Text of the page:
Time to regroup and reorganise

Faced with all of the information set out above, we are left with two questions. The first is how we save the TUC and its constituent unions. This is the wrong question, and we ought to ignore that in favour of the second. How do we preserve and build up the strength of the organised workers’ movement?

The reason we should ignore the first question is simple enough. If we focus on saving specific organisations, and organisational forms, we fall into the same trap that has ensnared the TUC. Instead, we need to look at what is effective in order to build up industrial strength in workplaces, build up the confidence of workers to act collectively in their own interests, build up our ability as a class to resist attacks on and win improvements to the conditions we live and work in. If doing that comes at the cost of a particular organisation’s continued existence, then it is likely that preserving that organisation would have harmed the movement, and we should not mourn its loss.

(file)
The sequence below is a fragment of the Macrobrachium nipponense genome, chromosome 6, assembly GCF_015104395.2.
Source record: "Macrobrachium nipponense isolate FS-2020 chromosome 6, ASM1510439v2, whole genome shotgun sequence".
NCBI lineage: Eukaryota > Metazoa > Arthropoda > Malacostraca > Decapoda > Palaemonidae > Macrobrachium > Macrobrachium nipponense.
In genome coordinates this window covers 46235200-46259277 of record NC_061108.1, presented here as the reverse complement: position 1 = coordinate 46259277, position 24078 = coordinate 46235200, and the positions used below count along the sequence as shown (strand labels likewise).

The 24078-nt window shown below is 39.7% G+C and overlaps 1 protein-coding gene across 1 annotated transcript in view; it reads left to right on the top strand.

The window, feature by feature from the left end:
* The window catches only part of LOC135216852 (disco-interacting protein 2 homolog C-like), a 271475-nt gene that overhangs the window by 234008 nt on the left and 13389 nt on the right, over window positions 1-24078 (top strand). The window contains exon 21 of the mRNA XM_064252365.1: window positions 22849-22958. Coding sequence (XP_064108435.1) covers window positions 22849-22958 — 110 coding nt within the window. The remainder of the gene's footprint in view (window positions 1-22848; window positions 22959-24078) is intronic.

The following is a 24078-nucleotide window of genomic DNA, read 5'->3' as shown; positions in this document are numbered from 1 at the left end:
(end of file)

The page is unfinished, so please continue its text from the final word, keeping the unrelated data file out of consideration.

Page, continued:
This problem will not be answered in a blog post.

There are things that we ought to be doing, of course. Promoting a form of organisation based upon workers resolving issues for themselves, together, rather than a rep stepping in and saying “I’ll take it from here.” Picking winnable battles and recruiting on the back of showing that what we do works. Organising in the community as well as the workplace. Reaching out to students in schools, colleges and universities about the need to be organised. Recording and passing on the history of our movement, genuinely learning the lessons of our defeats as well as our victories. Being willing to use tactics that work, even where they’re “not the done thing.”

But the first thing that we need is to take this issue seriously. To discuss it, openly, and come up with answers – as a movement.